proved incompetant in fisheries management. Allowing ENGO's to dictate policy also may be commonplace in
DC, but again NOAA is supposed to regulate on science not external policy. Especially when Policy is contrary
to science does this merit stern action.
NOAA has censored me, removed comments they apparently did not support their policy, despite being factual,
and I'm sure this is common for many stakeholders. NOAA also ignores not only the clear will of the people and the
clear majority of the stakeholders, but also has shown that even the legislative actions taken by Congress are no
reason for NOAA to deviate fronm their self-willed couarse! Criminal actions have all but been washed aside, and
the continued actions of NOAA leadership to subvert the clear spirit of the law should more than simply cost someone
their job. Much like the Dale Jones case, its only the public outcry that eventually forces NOAA to do something to
change what should have never occured in the first place.
I've dealt with NOAA feild agents and NOAA regional staff members that have been extremely helpful, courteous,
and prefessional, but policymakers and their staff all but ignore the stakeholders if they do not cupport their
position. I have dozens of unanswered e-mails and unreturned phine calls, despite promises to do so, when the
issue of policy, rule making, request for data information or statistics is involved. I guess NOAA has forgotten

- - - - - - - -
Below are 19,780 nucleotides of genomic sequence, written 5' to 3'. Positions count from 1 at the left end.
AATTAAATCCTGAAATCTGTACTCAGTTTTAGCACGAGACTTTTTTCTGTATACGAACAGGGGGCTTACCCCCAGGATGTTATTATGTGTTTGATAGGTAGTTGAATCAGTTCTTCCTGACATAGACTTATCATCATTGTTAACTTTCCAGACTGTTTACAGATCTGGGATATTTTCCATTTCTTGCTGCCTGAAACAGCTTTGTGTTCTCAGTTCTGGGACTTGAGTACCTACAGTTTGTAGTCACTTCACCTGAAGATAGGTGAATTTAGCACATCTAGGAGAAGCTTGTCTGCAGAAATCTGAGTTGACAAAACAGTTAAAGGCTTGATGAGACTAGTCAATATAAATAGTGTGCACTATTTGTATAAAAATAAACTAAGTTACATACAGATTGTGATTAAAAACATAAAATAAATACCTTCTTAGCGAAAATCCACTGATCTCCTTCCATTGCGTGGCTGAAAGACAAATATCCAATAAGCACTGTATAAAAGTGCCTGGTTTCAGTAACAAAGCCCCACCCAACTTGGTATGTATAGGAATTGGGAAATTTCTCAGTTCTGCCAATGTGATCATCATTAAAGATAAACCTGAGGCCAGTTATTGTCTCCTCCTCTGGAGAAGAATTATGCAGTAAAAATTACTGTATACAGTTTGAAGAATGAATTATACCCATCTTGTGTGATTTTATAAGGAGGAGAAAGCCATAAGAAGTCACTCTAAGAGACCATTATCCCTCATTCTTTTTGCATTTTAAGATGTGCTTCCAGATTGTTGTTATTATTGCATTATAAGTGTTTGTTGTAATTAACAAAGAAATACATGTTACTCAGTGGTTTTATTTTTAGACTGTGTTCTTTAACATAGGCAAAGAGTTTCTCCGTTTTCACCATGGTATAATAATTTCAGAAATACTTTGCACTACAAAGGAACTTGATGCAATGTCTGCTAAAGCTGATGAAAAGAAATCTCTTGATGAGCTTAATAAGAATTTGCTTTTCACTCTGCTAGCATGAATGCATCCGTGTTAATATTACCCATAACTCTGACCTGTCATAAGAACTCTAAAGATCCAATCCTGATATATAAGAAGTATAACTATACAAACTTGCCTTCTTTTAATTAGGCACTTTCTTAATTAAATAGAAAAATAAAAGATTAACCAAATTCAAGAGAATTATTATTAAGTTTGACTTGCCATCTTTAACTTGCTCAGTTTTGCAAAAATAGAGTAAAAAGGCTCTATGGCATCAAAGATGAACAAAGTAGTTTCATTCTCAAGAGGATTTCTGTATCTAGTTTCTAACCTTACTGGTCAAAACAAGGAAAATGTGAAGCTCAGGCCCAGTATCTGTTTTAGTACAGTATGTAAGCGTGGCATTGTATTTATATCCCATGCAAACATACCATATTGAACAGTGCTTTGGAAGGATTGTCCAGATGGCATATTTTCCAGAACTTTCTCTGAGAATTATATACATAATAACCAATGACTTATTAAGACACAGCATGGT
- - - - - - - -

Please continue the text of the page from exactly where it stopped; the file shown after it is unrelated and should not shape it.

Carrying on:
that it as a government agency still works for the people......All of the people!
Catch shares don't limit the amount of fish taken - only the fishermen. America is supposed to be about equal opportunity. Catch shares are about as far from that end of the spectrum as I can imagine. The only (and I mean only) argument in favor of catch shares that really makes any iota of sense is to eliminate derby fisheries in areas where loss of life is very high (i.e. Bering Sea). That argument doesn't hold water in the GOM and/or S. Atlantic at all. But even in the Bering Sea, that argument is weak. NOAA could simply shut the high risk fisheries down if certain bad weather constraints are met, thereby forcing those lunatics to stay at the dock. Impose penalties for boats that cheat. If those idiots are still crazy enough to cheat and risk their lives over a fish, I say let Darwinism work. There are plenty of other options over catch shares that can enhance safety at sea as well.
Get rid of the catch shares and instead focus on forcing NOAA to do their jobs - ACCOUNT FOR THE FISH BEING HARVESTED. Let any fisherman who wants to get involved do so without putting everything he has at stake to "buy in" to a catch share program.
-- Tug McGraw on getting a raise